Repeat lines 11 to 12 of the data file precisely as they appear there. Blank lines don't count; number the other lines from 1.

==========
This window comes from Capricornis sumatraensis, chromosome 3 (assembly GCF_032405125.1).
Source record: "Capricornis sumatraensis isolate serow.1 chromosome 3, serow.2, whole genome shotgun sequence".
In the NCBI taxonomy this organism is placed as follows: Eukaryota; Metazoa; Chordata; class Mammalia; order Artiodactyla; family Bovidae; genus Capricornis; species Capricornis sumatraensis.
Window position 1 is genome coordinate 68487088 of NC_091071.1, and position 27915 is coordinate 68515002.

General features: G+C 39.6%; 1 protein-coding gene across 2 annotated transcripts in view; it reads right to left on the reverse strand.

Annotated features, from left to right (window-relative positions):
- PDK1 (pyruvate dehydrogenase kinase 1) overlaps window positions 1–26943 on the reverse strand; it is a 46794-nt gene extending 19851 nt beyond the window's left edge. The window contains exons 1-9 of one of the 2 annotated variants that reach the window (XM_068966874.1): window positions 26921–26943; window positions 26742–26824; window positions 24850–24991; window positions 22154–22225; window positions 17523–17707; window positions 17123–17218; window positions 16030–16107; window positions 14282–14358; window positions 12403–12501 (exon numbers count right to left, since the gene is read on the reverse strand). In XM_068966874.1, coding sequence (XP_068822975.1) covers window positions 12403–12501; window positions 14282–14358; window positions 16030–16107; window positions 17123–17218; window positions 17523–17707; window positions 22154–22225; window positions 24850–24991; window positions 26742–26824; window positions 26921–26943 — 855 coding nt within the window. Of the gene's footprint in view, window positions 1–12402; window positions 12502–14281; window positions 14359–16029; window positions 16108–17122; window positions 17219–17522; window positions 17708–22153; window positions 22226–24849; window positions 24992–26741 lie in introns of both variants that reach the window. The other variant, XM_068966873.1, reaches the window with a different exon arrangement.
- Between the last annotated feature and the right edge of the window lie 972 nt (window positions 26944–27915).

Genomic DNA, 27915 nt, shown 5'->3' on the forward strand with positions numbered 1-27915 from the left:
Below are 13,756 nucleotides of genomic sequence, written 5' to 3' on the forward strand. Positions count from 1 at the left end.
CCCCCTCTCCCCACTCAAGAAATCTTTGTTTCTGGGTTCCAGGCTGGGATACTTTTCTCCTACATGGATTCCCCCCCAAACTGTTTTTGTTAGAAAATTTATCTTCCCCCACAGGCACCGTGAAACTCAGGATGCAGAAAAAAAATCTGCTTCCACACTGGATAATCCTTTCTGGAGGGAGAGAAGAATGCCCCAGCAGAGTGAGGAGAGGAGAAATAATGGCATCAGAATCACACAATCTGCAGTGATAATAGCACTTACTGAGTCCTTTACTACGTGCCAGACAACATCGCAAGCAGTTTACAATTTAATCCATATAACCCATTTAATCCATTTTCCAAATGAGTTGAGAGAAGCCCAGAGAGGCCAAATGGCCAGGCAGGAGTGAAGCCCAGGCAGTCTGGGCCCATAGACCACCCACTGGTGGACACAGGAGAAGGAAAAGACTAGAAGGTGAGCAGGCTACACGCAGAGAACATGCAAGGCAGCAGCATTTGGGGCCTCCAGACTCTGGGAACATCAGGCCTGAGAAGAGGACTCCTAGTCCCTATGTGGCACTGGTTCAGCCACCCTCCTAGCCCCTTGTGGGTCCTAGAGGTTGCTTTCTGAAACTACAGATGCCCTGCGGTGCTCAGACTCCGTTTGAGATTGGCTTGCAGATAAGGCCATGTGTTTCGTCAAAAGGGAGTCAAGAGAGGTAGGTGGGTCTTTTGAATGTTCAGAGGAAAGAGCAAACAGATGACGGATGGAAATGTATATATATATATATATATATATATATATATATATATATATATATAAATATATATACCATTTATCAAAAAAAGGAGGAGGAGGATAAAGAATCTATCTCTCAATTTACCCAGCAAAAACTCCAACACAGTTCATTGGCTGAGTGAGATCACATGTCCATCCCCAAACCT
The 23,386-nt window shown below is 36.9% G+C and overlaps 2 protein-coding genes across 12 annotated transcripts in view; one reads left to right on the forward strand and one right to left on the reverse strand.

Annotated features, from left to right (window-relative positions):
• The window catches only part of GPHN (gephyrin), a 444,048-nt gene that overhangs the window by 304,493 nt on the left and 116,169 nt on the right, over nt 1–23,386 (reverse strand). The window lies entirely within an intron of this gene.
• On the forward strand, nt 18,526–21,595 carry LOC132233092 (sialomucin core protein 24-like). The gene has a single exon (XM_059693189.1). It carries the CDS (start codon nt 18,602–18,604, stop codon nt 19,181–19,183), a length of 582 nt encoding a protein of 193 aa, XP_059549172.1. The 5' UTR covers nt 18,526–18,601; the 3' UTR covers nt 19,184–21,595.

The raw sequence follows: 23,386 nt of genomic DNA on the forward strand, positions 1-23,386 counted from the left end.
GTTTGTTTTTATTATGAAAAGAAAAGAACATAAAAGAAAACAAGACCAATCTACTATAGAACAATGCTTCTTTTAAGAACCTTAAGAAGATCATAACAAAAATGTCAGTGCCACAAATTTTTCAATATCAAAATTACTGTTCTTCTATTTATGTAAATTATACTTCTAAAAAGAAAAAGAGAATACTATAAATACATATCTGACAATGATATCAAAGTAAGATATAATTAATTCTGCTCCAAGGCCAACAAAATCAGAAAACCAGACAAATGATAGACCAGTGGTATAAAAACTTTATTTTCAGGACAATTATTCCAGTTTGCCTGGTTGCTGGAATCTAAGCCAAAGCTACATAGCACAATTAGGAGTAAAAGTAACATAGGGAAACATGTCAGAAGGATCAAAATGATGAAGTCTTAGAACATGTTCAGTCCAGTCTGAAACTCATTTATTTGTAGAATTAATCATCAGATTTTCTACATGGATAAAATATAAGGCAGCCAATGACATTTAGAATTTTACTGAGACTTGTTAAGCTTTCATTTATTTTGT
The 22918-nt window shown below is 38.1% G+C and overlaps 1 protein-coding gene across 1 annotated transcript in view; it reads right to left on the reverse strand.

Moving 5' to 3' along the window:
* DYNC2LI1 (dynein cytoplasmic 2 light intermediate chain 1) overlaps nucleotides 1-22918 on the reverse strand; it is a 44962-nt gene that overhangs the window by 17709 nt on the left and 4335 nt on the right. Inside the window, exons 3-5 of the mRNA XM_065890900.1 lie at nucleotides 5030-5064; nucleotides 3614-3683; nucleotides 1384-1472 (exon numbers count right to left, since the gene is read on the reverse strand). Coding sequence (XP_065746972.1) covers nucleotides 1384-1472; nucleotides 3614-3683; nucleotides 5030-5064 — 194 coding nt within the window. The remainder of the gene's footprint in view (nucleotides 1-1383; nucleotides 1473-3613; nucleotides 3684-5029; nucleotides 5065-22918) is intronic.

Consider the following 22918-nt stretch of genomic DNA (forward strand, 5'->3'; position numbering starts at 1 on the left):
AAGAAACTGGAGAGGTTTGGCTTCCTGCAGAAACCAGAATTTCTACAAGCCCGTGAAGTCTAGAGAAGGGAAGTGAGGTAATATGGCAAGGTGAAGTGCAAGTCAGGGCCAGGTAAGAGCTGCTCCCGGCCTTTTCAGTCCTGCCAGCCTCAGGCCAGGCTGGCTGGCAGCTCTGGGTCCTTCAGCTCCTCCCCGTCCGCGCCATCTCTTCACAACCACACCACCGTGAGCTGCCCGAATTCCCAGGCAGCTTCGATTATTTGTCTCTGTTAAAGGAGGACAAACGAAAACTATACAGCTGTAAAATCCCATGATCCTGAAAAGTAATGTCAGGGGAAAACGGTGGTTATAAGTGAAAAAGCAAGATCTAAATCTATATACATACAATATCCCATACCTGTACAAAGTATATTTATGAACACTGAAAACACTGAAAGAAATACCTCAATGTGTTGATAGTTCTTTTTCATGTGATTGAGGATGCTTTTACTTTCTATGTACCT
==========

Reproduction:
CCCCCTCTCCCCACTCAAGAAATCTTTGTTTCTGGGTTCCAGGCTGGGATACTTTTCTCCTACATGGATTCCCCCCCAAACTGTTTTTGTTAGAAAATTTATCTTCCCCCACAGGCACCGTGAAACTCAGGATGCAGAAAAAAAATCTGCTTCCACACTGGATAATCCTTTCTGGAGGGAGAGAAGAATGCCCCAGCAGAGTGAGGAGAGGAGAAATAATGGCATCAGAATCACACAATCTGCAGTGATAATAGCACTTACTGAGTCCTTTACTACGTGCCAGACAACATCGCAAGCAGTTTACAATTTAATCCATATAACCCATTTAATCCATTTTCCAAATGAGTTGAGAGAAGCCCAGAGAGGCCAAATGGCCAGGCAGGAGTGAAGCCCAGGCAGTCTGGGCCCATAGACCACCCACTGGTGGACACAGGAGAAGGAAAAGACTAGAAGGTGAGCAGGCTACACGCAGAGAACATGCAAGGCAGCAGCATTTGGGGCCTCCAGACTCTGGGAACATCAGGCCTGAGAAGAGGACTCCTAGTCCCTATGTGGCACTGGTTCAGCCACCCTCCTAGCCCCTTGTGGGTCCTAGAGGTTGCTTTCTGAAACTACAGATGCCCTGCGGTGCTCAGACTCCGTTTGAGATTGGCTTGCAGATAAGGCCATGTGTTTCGTCAAAAGGGAGTCAAGAGAGGTAGGTGGGTCTTTTGAATGTTCAGAGGAAAGAGCAAACAGATGACGGATGGAAATGTATATATATATATATATATATATATATATATATATATATATATATAAATATATATACCATTTATCAAAAAAAGGAGGAGGAGGATAAAGAATCTATCTCTCAATTTACCCAGCAAAAACTCCAACACAGTTCATTGGCTGAGTGAGATCACATGTCCATCCCCAAACCT
The 23,386-nt window shown below is 36.9% G+C and overlaps 2 protein-coding genes across 12 annotated transcripts in view; one reads left to right on the forward strand and one right to left on the reverse strand.